- This event has passed.
The Political Mandate of the Arts with Sasha Razor
September 27 @ 4:15 pm - 5:15 pm
Join the Wende Museum, the Thomas Mann House, and dublab radio for the eighth program in our monthly virtual program series on art and politics in times of crises. The freedom of art is one of the imperatives of every democracy. But does this freedom make art inconsequential? Does art have a role in addressing social issues, promoting social justice, or in defending democracy when it comes under pressure? In short: does art have a political mandate?
The Student Council consists of a team of highly engaged, talented, and diverse high school, undergraduate, and graduate students who invite prominent guest speakers to discuss topics relating to art, culture, politics, and society. In conversation with visual artists, musicians, dancers, writers, theater and filmmakers, cultural critics, curators and others, the students will explore how the arts can make a difference in times of social and political crisis; on what social issues they can give new impulses; how they can help shape local communities; and how the alleged freedom and autonomy of the arts might impede or help the arts in terms of social and political significance.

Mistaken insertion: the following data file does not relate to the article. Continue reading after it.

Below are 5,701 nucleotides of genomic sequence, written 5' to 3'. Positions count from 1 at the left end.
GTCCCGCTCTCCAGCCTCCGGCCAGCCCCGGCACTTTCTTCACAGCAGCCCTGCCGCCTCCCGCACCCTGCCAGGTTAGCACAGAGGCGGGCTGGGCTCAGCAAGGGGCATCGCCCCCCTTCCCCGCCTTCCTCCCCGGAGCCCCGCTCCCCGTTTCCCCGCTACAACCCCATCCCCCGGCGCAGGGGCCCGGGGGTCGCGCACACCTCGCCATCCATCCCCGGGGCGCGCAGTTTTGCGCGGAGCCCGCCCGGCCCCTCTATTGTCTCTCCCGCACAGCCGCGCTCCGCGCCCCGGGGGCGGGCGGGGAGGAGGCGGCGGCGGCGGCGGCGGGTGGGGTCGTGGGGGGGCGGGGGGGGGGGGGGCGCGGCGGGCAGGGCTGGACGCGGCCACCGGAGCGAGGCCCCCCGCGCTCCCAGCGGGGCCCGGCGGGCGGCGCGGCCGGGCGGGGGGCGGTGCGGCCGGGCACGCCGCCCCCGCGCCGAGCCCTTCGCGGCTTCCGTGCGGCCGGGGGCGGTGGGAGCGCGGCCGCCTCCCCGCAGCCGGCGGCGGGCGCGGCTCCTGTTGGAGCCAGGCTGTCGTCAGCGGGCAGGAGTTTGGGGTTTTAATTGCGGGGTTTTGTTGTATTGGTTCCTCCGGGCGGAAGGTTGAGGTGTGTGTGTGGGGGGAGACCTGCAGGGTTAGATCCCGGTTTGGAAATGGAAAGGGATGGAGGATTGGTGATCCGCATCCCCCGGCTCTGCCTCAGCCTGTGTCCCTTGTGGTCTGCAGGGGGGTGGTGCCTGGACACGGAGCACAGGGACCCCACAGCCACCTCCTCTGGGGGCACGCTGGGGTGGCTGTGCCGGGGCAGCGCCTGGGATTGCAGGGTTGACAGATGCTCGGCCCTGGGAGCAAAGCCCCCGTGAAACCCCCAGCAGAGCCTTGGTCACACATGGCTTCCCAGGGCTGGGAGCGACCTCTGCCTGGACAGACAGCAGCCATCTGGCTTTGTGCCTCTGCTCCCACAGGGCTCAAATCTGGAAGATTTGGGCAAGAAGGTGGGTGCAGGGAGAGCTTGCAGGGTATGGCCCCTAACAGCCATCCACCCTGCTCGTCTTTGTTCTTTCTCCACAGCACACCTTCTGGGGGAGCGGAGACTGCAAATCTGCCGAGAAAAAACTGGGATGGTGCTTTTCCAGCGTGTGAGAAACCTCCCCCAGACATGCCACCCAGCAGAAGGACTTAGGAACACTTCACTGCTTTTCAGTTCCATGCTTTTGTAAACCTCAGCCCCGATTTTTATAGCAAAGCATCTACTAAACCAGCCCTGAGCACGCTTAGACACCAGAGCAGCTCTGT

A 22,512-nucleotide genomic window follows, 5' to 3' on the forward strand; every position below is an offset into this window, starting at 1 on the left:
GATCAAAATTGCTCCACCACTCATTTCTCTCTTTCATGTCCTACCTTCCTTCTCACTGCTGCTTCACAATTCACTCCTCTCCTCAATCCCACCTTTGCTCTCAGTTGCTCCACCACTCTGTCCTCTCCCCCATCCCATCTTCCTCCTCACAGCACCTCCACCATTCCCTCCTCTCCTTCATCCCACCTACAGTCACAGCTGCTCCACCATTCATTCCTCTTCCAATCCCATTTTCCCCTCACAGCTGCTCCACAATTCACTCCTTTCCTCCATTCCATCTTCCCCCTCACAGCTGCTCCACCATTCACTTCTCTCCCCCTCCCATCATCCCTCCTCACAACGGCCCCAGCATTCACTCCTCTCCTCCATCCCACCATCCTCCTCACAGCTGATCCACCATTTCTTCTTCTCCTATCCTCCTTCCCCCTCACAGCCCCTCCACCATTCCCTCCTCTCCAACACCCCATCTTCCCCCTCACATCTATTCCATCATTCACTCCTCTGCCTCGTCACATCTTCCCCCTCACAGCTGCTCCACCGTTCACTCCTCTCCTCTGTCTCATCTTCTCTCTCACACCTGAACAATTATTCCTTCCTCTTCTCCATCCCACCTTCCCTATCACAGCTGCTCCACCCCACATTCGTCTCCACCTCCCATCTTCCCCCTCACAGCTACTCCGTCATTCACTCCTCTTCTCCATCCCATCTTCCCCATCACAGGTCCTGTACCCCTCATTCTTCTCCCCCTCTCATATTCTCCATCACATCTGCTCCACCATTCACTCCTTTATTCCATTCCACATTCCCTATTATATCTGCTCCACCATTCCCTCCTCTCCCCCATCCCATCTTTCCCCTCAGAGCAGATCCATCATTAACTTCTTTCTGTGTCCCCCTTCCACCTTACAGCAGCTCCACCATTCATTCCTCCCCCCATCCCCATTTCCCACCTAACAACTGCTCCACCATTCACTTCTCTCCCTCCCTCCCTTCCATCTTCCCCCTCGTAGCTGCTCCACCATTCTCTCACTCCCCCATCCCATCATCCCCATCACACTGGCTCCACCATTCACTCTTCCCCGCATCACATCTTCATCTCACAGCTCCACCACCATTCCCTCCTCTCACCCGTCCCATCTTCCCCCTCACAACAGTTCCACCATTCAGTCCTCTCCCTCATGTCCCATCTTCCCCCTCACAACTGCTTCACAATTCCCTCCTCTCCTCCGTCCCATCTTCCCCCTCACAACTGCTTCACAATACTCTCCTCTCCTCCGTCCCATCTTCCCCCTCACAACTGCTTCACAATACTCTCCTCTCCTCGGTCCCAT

The guest speaker for our September program is Sasha Razor, Belarusian-American lecturer in Germanic and Slavic Studies and Film and Media Studies at UC Santa Barbara. She earned her PhD in Slavic Languages and Literatures from UCLA in 2020, with a dissertation focused on Soviet screenwriting in the 1920s and 1930s. Her research interests include avant-garde cinema and literature, Belarusian and Ukrainian culture, decolonial movements, diaspora studies, activism, visual arts, and women’s studies. Razor is also a curator, journalist, and co-founder of the Russophone Los Angeles Research Collective, which promotes the study of Russophone migration to Southern California. She is currently curating a digital archive of Belarusian Contemporary Art at the University of Michigan Library and working on her first book dedicated to Belarusian protest textiles. Razor serves on the advisory board of the Belarusian Council for Culture.